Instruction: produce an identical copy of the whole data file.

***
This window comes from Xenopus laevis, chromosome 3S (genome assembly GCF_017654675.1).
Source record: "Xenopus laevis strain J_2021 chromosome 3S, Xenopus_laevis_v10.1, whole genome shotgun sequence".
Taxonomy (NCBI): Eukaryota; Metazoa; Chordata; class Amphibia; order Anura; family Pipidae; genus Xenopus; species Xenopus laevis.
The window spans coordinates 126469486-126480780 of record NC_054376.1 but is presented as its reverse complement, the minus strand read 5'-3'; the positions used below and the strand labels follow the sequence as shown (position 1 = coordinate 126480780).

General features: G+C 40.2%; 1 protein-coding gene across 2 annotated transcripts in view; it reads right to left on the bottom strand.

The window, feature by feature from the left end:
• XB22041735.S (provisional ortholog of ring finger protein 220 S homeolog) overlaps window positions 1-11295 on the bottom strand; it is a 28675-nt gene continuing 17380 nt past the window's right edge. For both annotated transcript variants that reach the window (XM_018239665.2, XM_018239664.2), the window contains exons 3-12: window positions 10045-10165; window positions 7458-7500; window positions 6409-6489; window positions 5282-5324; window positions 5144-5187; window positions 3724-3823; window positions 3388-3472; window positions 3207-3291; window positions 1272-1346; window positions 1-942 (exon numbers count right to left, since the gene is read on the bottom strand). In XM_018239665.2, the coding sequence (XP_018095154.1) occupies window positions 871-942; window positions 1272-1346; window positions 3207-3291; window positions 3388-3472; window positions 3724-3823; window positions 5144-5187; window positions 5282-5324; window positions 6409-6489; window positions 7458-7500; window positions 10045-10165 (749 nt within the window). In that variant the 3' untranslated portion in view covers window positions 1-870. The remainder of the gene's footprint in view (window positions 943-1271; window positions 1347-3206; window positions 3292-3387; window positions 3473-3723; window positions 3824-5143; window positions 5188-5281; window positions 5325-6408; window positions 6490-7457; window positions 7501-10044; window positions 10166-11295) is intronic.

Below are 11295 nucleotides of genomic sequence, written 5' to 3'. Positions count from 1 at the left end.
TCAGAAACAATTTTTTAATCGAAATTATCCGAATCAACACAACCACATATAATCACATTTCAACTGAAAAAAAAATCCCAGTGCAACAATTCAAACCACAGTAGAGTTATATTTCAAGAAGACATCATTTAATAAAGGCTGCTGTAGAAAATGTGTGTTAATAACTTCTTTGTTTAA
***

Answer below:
This window comes from Xenopus laevis, chromosome 3S (genome assembly GCF_017654675.1).
Source record: "Xenopus laevis strain J_2021 chromosome 3S, Xenopus_laevis_v10.1, whole genome shotgun sequence".
Taxonomy (NCBI): Eukaryota; Metazoa; Chordata; class Amphibia; order Anura; family Pipidae; genus Xenopus; species Xenopus laevis.
The window spans coordinates 126469486-126480780 of record NC_054376.1 but is presented as its reverse complement, the minus strand read 5'-3'; the positions used below and the strand labels follow the sequence as shown (position 1 = coordinate 126480780).

General features: G+C 40.2%; 1 protein-coding gene across 2 annotated transcripts in view; it reads right to left on the bottom strand.

The window, feature by feature from the left end:
• XB22041735.S (provisional ortholog of ring finger protein 220 S homeolog) overlaps window positions 1-11295 on the bottom strand; it is a 28675-nt gene continuing 17380 nt past the window's right edge. For both annotated transcript variants that reach the window (XM_018239665.2, XM_018239664.2), the window contains exons 3-12: window positions 10045-10165; window positions 7458-7500; window positions 6409-6489; window positions 5282-5324; window positions 5144-5187; window positions 3724-3823; window positions 3388-3472; window positions 3207-3291; window positions 1272-1346; window positions 1-942 (exon numbers count right to left, since the gene is read on the bottom strand). In XM_018239665.2, the coding sequence (XP_018095154.1) occupies window positions 871-942; window positions 1272-1346; window positions 3207-3291; window positions 3388-3472; window positions 3724-3823; window positions 5144-5187; window positions 5282-5324; window positions 6409-6489; window positions 7458-7500; window positions 10045-10165 (749 nt within the window). In that variant the 3' untranslated portion in view covers window positions 1-870. The remainder of the gene's footprint in view (window positions 943-1271; window positions 1347-3206; window positions 3292-3387; window positions 3473-3723; window positions 3824-5143; window positions 5188-5281; window positions 5325-6408; window positions 6490-7457; window positions 7501-10044; window positions 10166-11295) is intronic.

Below are 11295 nucleotides of genomic sequence, written 5' to 3'. Positions count from 1 at the left end.
TCAGAAACAATTTTTTAATCGAAATTATCCGAATCAACACAACCACATATAATCACATTTCAACTGAAAAAAAAATCCCAGTGCAACAATTCAAACCACAGTAGAGTTATATTTCAAGAAGACATCATTTAATAAAGGCTGCTGTAGAAAATGTGTGTTAATAACTTCTTTGTTTAA